Sarah L. Alvarado, Sarah M. Salinas, and Alfredo J. Artiles
Inclusive teacher education (ITE) defines the professional training of preservice teachers to work in learning spaces encompassing students from all circumstances, regardless of race, linguistic background, gender, socioeconomic status, and special education needs (SEN). This preparation includes the content, pedagogy, and formative experiences required for teachers to work in inclusive schools.
To fully understand ITE, it is necessary to examine what is meant by inclusive education (IE). Indeed, it is essential to explore ITE’s definition since scholars and teacher educators have struggled to agree on what is meant by IE. In addition to disagreements about IE’s definition, support for this idea and its implementation may vary due to the cultural, historical, and political differences specific to local contexts. For these reasons, it is necessary to recognize the inclusive policies, practices, and processes that often shape definitions and concepts related to ITE.
Notwithstanding the ambitious meanings of ITE across the globe, researchers, professionals, and policymakers tend to emphasize a vision of teacher preparation for working with students with disabilities (SWD) or SEN. Also, there is no consensus about which particular aspects matter in teacher education programs, primarily based on ideological differences about the core goals of IE. These differences in views and beliefs have resulted in limited understandings and applications of ITE. For instance, a student with an SEN may also come from a family living in poverty, with no access to books in the home, or speak multiple languages, including languages that are not a part of their first (formal) educational experiences. In such circumstances, there is no agreement about whether ITE programs should focus on students’ linguistic, socioeconomic, learning differences, or multiple factors.
We review the research on ITE in various national contexts. We also discuss how scholars have conceptualized the preparation of future teachers and the implications for greater clarity on how teacher preparation can improve IE in an increasingly diverse society.
Annemarie Palincsar, Gabriel DellaVecchia, and Kathleen M. Easley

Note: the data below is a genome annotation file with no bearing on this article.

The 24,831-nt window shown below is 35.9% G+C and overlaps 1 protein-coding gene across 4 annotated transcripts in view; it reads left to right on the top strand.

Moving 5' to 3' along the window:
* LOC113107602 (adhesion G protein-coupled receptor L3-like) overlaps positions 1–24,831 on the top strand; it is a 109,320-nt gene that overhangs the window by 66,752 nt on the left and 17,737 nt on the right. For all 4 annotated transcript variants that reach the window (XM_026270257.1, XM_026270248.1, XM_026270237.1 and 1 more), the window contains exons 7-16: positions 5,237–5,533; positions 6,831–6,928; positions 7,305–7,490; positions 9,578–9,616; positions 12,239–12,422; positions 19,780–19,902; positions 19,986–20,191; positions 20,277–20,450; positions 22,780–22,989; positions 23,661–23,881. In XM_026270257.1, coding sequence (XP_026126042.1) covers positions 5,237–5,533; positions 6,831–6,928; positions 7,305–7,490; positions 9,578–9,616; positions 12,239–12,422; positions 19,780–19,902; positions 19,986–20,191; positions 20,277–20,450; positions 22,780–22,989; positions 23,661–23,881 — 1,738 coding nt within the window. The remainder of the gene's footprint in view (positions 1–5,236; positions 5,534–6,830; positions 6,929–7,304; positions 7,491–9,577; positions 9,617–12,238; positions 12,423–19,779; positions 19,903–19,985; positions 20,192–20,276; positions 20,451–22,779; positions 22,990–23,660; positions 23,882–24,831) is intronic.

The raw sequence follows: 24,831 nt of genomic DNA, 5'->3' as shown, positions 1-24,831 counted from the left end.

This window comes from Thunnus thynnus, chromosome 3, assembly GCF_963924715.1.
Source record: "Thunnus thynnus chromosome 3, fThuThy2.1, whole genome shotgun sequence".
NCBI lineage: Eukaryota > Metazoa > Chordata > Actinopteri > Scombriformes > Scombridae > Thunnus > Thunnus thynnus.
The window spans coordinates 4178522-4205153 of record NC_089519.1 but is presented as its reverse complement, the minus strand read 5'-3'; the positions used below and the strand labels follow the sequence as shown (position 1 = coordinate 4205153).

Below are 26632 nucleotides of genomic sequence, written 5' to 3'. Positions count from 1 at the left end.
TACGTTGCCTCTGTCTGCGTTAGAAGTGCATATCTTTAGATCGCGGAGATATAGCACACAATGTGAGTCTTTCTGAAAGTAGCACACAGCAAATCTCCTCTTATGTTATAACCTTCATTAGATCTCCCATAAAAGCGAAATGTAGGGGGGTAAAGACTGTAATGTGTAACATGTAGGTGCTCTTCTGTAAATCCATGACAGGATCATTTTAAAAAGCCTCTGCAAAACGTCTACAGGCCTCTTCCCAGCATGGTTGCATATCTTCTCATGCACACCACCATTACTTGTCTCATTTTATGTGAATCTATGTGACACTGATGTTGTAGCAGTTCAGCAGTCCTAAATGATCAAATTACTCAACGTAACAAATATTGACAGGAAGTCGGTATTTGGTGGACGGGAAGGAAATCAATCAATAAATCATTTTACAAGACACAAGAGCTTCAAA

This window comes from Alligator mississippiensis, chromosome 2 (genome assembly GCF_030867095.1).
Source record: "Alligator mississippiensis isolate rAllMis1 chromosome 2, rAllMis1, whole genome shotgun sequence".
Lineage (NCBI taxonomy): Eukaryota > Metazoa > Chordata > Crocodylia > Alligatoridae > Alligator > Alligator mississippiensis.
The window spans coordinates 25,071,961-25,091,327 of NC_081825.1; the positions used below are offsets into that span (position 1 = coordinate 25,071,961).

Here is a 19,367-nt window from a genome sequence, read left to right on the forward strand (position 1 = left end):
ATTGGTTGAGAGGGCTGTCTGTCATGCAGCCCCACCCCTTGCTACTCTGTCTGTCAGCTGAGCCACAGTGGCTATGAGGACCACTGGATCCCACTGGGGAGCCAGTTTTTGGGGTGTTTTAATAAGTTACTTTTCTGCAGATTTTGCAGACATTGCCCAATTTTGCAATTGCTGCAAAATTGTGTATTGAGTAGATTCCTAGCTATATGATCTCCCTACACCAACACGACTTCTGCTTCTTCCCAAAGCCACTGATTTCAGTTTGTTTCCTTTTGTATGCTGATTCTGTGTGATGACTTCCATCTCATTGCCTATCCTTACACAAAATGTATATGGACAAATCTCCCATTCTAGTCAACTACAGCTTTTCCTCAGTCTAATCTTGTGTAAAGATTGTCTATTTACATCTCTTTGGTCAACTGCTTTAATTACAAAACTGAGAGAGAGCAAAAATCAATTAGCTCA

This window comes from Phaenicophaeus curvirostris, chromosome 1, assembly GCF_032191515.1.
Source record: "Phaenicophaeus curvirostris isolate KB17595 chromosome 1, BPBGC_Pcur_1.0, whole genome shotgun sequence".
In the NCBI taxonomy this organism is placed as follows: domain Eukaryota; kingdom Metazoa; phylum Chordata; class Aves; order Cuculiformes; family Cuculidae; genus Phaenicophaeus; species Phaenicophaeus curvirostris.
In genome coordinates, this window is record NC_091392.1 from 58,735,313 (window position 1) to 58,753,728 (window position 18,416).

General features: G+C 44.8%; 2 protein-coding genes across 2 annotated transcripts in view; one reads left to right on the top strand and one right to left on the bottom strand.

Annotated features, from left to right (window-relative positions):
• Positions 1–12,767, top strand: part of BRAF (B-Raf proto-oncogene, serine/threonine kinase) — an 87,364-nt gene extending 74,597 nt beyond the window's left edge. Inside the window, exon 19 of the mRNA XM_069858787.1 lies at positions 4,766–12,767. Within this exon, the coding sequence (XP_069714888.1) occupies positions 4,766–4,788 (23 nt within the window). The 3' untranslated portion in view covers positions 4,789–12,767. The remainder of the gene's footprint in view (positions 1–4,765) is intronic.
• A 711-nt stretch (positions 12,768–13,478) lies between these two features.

Exploring the relationships between teacher education, teaching, and student achievement is a complex undertaking for a host of reasons, including the complexity of teaching, the number of different approaches to teacher education, the challenges associated with measuring teacher knowledge and teacher effectiveness, and the multiple mediators that operate in the study of teaching and learning. Teaching expertise requires technical skills that support instruction, theoretical knowledge, codified knowledge that guides professional decision-making, and critical analysis, which, in turn, informs the enlistment of technical skills and the development of codified knowledge. There is little consensus regarding the specific teacher characteristics that consistently lead to student achievement, although one hypothesis that has received considerable attention in the literature is the importance of teacher subject-matter knowledge. One of the challenges to making definitive statements regarding teacher education and its effects on teaching is that there are multiple approaches to teacher training. These approaches differ in terms of the candidates recruited, admission requirements, course content, the duration of training, the roles and extent of field-based experiences, and relationships with schools. Among claims regarding alternative preparation programs (i.e., programs that are not university-based), for which there is emerging support, is that alternative route teacher education programs are attracting a pool of prospective teachers of diverse age and ethnicity. Furthermore, alternatively certified teachers are choosing to teach in urban settings or settings with large numbers of minoritized students. With respect to measuring the effects of teacher education, a number of methods have been deployed including correlational studies investigating, for example, the relationship between the number of reading courses a teacher has taken and student performance on reading assessments, descriptive case studies of educational systems that are identified as successful, syllabus studies, and quasi-experimental studies. The field is developing more sophisticated and comprehensive measures and methods, as well as theoretical constructs to guide the study of teacher education and its effects on teaching and learning. The study of teacher education and its effects on student learning will benefit from the use of multiple methods—for example, large-scale studies complemented by carefully constructed case studies. In addition, this area will benefit from interdisciplinary scholarship by teams that include scholars who have a deep understanding of teaching and learning, adult development, school systems, and economics so that the field can acquire a more coherent and comprehensive understanding of the complexity of becoming a teacher.